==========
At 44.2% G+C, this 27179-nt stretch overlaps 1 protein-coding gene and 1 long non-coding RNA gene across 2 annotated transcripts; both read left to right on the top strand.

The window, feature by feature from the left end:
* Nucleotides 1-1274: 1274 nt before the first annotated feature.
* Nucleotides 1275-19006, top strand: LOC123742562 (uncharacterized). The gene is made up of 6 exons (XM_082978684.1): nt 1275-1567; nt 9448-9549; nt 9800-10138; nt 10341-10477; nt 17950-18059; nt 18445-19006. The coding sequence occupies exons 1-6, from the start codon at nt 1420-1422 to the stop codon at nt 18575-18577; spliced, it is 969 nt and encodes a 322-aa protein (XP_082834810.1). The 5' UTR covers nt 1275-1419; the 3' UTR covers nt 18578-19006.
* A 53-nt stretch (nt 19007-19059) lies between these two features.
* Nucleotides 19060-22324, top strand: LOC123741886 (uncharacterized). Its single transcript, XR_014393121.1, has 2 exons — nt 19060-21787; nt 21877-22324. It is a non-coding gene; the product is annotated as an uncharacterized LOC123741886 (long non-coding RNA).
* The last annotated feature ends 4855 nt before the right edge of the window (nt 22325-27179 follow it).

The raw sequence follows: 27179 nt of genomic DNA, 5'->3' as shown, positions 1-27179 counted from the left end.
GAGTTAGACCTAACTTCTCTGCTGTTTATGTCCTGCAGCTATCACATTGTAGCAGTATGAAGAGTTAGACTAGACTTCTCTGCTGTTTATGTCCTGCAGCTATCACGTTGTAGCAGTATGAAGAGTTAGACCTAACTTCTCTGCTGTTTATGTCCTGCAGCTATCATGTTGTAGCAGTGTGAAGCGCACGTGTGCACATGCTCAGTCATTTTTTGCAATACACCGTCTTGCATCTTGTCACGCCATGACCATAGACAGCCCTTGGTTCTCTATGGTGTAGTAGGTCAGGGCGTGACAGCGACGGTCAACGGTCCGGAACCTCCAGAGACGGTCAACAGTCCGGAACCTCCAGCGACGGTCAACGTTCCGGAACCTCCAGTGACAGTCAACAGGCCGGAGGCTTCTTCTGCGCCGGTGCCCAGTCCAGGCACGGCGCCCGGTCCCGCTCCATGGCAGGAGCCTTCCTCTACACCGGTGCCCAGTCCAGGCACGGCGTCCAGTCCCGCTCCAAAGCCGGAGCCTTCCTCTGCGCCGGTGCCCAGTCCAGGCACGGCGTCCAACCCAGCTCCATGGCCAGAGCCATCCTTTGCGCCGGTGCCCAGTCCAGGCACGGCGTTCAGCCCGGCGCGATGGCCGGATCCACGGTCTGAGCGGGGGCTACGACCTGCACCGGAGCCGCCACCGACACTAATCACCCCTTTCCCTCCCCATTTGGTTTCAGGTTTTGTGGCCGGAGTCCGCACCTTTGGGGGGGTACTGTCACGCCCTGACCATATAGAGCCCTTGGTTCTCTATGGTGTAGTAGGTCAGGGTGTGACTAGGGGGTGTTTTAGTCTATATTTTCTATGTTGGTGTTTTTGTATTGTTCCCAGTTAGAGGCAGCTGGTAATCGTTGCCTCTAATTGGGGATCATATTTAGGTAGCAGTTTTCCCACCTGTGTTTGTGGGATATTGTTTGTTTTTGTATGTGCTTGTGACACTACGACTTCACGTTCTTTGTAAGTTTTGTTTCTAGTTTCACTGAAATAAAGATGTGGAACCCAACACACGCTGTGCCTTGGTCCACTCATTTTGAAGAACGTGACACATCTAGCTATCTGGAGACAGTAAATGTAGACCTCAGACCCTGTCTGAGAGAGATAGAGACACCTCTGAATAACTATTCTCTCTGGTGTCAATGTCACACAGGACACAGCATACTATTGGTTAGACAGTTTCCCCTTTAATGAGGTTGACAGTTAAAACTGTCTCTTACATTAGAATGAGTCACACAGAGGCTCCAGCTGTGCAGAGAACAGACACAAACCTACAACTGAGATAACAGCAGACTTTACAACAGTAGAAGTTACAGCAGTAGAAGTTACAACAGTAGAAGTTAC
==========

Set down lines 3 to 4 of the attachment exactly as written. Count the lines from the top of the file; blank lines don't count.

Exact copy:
* Nucleotides 1-1274: 1274 nt before the first annotated feature.
* Nucleotides 1275-19006, top strand: LOC123742562 (uncharacterized). The gene is made up of 6 exons (XM_082978684.1): nt 1275-1567; nt 9448-9549; nt 9800-10138; nt 10341-10477; nt 17950-18059; nt 18445-19006. The coding sequence occupies exons 1-6, from the start codon at nt 1420-1422 to the stop codon at nt 18575-18577; spliced, it is 969 nt and encodes a 322-aa protein (XP_082834810.1). The 5' UTR covers nt 1275-1419; the 3' UTR covers nt 18578-19006.